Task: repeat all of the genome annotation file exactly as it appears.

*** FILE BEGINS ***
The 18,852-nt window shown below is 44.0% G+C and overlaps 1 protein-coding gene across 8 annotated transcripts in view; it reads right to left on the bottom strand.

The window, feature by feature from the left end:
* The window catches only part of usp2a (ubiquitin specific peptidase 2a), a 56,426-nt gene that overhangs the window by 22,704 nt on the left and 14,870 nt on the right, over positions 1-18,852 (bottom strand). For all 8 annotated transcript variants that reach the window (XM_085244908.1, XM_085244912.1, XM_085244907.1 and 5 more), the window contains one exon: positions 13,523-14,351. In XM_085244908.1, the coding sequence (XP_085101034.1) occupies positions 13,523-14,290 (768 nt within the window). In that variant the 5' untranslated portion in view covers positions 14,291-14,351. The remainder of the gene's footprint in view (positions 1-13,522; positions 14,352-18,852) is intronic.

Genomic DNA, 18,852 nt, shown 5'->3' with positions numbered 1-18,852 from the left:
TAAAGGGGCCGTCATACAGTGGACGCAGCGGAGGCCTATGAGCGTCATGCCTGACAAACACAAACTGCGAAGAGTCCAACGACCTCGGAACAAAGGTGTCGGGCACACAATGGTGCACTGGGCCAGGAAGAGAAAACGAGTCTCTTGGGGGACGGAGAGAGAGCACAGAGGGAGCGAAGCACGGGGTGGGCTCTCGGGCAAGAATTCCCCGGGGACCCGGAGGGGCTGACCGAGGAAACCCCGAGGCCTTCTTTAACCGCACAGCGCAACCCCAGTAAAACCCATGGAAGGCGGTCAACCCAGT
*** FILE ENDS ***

The 18,852-nt window shown below is 44.0% G+C and overlaps 1 protein-coding gene across 8 annotated transcripts in view; it reads right to left on the bottom strand.

The window, feature by feature from the left end:
* The window catches only part of usp2a (ubiquitin specific peptidase 2a), a 56,426-nt gene that overhangs the window by 22,704 nt on the left and 14,870 nt on the right, over positions 1-18,852 (bottom strand). For all 8 annotated transcript variants that reach the window (XM_085244908.1, XM_085244912.1, XM_085244907.1 and 5 more), the window contains one exon: positions 13,523-14,351. In XM_085244908.1, the coding sequence (XP_085101034.1) occupies positions 13,523-14,290 (768 nt within the window). In that variant the 5' untranslated portion in view covers positions 14,291-14,351. The remainder of the gene's footprint in view (positions 1-13,522; positions 14,352-18,852) is intronic.

Genomic DNA, 18,852 nt, shown 5'->3' with positions numbered 1-18,852 from the left:
TAAAGGGGCCGTCATACAGTGGACGCAGCGGAGGCCTATGAGCGTCATGCCTGACAAACACAAACTGCGAAGAGTCCAACGACCTCGGAACAAAGGTGTCGGGCACACAATGGTGCACTGGGCCAGGAAGAGAAAACGAGTCTCTTGGGGGACGGAGAGAGAGCACAGAGGGAGCGAAGCACGGGGTGGGCTCTCGGGCAAGAATTCCCCGGGGACCCGGAGGGGCTGACCGAGGAAACCCCGAGGCCTTCTTTAACCGCACAGCGCAACCCCAGTAAAACCCATGGAAGGCGGTCAACCCAGT